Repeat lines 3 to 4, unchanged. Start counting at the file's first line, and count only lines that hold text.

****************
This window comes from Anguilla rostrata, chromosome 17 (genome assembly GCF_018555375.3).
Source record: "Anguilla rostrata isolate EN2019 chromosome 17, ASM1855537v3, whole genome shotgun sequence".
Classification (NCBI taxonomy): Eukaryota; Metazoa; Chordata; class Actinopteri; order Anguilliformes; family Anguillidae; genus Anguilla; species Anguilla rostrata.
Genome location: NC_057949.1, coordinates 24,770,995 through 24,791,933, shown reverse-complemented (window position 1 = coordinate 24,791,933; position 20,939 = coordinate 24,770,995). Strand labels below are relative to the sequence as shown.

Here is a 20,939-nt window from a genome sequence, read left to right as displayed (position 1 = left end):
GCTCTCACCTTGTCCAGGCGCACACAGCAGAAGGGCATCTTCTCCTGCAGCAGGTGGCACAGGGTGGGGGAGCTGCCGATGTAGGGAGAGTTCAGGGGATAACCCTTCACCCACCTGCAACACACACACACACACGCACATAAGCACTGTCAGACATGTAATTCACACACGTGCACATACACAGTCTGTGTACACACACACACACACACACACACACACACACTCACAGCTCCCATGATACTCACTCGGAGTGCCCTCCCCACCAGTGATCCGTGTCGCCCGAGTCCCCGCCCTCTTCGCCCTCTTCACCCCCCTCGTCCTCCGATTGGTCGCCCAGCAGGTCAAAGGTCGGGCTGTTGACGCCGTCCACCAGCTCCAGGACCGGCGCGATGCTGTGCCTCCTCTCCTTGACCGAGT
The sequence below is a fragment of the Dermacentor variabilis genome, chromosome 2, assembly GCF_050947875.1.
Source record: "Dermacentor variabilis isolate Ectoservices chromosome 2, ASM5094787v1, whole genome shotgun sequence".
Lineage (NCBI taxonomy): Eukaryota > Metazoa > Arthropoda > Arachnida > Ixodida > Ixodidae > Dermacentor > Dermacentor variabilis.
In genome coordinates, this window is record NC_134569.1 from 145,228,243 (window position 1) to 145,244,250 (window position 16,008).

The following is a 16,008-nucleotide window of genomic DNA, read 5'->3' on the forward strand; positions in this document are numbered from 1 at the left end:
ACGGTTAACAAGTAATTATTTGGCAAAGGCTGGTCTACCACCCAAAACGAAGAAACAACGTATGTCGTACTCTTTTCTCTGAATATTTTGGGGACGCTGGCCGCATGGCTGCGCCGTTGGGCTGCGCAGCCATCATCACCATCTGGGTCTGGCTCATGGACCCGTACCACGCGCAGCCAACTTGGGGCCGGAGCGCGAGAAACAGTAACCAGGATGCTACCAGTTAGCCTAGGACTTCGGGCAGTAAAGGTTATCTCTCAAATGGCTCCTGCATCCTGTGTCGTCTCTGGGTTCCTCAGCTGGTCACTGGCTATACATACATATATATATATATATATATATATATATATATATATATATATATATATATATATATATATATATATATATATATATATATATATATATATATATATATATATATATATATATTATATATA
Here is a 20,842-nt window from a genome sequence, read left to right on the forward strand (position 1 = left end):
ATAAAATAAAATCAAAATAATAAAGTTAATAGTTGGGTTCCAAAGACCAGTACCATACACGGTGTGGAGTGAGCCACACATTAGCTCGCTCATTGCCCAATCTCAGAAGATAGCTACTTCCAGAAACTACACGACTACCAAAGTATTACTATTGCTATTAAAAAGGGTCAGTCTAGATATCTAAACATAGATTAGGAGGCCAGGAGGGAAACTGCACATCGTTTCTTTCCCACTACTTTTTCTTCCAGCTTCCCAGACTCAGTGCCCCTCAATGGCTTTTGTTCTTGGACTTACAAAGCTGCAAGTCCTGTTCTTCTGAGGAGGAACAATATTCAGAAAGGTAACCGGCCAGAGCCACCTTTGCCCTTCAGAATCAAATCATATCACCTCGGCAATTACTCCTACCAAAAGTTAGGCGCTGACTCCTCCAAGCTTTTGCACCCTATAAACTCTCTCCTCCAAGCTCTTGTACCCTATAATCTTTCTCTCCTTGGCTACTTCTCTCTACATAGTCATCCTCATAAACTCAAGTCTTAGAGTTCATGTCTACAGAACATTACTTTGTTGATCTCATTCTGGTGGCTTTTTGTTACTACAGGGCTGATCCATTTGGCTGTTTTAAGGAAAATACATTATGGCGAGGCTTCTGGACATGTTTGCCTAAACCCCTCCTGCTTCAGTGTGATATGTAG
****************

Classification (NCBI taxonomy): Eukaryota; Metazoa; Chordata; class Actinopteri; order Anguilliformes; family Anguillidae; genus Anguilla; species Anguilla rostrata.
Genome location: NC_057949.1, coordinates 24,770,995 through 24,791,933, shown reverse-complemented (window position 1 = coordinate 24,791,933; position 20,939 = coordinate 24,770,995). Strand labels below are relative to the sequence as shown.